Murray ready to shake up struggling Senators

If a bag skate at the end of practice Wednesday morning didn’t wake up the Ottawa Senators, their general manager openly musing about trading players should.

If a bag skate at the end of practice Wednesday morning didn’t wake up the Ottawa Senators, their general manager openly musing about trading players should.

Bryan Murray announced the team sent centre Zack Smith down to AHL Binghamton and called up David Hale to stabilize a jittery defence corps, adding he’s in talks with other managers about possible deals.

“It’s up to all of us (to improve things) — this is a team,” Murray said. “It’s not the coaches or players only, it’s me doing anything I can.

“I’ve talked to a number of people, as I said,” he went on. “I talked to (Minnesota Wild general manager) Chuck Fletcher for a long time yesterday and said, ‘can I help you, you help me’ type of thing, so we’re talking to management of other teams, trying to find if there is a need and a possibility of making a move.

“That’s not always the solution, but I think it’s something that maybe sends a little message to our players, so we will continue to pursue something.”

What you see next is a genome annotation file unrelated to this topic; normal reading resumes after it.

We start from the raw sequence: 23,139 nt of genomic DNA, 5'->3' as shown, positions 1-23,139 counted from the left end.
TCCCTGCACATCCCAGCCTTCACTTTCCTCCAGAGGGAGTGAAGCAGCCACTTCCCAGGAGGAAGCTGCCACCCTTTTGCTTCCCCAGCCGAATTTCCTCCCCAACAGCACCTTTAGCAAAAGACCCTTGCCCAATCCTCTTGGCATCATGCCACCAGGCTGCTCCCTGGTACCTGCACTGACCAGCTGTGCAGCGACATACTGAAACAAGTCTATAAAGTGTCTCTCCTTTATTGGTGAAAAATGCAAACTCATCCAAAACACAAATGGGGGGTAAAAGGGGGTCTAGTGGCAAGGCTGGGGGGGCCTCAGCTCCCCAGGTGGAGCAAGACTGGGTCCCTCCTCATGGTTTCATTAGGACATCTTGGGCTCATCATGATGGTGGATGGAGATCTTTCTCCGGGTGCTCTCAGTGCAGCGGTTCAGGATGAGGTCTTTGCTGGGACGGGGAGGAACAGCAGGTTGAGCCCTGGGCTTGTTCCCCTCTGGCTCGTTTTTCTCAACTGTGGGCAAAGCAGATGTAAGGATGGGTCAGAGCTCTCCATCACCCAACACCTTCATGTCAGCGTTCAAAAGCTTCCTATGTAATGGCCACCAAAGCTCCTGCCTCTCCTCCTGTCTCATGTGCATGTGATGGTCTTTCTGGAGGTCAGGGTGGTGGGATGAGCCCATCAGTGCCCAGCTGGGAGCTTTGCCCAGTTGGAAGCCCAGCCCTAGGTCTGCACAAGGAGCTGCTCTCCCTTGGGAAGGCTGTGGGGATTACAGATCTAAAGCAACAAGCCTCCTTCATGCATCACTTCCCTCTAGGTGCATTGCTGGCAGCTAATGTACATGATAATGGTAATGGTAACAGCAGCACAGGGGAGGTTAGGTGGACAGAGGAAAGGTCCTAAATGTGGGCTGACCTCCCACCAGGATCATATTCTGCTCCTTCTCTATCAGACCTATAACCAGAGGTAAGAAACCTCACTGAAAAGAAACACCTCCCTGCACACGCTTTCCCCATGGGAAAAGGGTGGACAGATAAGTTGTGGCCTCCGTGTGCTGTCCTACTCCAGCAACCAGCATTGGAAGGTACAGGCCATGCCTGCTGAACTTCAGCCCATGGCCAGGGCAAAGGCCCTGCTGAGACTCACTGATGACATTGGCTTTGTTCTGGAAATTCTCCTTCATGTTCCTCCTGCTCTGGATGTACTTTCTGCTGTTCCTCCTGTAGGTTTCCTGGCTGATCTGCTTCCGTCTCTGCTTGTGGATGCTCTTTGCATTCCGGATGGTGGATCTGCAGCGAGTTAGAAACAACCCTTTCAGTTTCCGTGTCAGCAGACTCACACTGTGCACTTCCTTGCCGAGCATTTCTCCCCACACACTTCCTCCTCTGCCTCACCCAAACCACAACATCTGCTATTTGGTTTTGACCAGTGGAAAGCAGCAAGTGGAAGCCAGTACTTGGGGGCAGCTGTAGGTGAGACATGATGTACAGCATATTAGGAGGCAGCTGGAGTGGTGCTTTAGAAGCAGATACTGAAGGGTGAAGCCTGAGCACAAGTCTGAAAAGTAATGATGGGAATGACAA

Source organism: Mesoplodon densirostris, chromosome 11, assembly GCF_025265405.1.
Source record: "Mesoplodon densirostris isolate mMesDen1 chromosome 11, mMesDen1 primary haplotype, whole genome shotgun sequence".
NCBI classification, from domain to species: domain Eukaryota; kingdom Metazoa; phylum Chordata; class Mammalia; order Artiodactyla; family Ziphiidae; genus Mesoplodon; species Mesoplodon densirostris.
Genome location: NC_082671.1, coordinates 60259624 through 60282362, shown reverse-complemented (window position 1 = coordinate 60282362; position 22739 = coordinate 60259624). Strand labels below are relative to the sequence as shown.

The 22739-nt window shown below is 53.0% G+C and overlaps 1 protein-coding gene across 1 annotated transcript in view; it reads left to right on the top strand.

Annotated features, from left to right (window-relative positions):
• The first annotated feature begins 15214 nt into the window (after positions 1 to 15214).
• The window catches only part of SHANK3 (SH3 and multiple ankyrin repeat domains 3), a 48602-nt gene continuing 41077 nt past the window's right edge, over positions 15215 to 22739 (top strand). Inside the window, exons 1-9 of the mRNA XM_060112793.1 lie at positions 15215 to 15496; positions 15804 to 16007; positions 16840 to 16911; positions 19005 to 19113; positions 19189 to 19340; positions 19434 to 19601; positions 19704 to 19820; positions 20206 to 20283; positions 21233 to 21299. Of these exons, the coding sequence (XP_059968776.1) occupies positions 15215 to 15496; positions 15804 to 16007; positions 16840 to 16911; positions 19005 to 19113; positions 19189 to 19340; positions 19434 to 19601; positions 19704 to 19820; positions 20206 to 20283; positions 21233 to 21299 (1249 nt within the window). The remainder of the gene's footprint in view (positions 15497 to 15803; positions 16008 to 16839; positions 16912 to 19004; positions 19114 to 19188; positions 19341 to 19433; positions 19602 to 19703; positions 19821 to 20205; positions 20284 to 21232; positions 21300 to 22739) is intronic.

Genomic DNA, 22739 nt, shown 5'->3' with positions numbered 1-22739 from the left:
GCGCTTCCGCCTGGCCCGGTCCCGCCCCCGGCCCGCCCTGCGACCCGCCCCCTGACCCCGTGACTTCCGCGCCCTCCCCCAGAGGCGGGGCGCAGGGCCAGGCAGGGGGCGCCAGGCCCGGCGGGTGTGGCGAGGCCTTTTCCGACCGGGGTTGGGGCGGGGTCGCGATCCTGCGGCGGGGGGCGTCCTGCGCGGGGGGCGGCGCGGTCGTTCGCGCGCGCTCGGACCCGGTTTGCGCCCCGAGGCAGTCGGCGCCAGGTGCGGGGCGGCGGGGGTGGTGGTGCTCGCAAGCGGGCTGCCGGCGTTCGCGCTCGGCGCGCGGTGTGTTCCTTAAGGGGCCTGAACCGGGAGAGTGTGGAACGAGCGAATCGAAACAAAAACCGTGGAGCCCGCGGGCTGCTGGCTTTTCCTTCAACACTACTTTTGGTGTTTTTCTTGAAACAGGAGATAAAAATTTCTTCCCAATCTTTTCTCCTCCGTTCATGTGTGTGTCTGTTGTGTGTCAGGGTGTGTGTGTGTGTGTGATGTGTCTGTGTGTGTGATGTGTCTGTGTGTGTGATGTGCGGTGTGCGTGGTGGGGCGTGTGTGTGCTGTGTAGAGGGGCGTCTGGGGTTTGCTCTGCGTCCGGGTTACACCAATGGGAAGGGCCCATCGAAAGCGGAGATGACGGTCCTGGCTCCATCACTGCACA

The Senators, touted by Murray as an Eastern Conference contender in the preseason, have limped out to a 1-4-1 start this season and currently sit 30th in the National Hockey League standings. They’ve also played more games than most of the teams ahead of them in the standings.

Losses alone aren’t the only reason for the disappointment surrounding this squad — it’s how the Senators are losing. They simply aren’t competitive most nights and only seem to put in a full effort when the games are already out of reach.

Maybe that’s why coach Cory Clouston closed practice by skating his players to exhaustion.

Murray said the biggest disappointment has been the team’s play on defence.

“I just think we turn the puck over in our own end and we haven’t battled defensively the way we should, the way we’re capable of doing in my opinion, and the result is we’re scrambling for the puck too often,” he explained.

Asked if it was a personnel issue or a work ethic issue, he chalked it up to a combination of both factors.

“I can’t say that one of our (defencemen) has played to where I thought they were going to be,” he said, calling on Chris Phillips to be better and pointing out youngster Erik Karlsson has struggled “big time.”

Murray also called the notion that his team is too old “bull,” despite the fact many of his key players are over 30 years of age.

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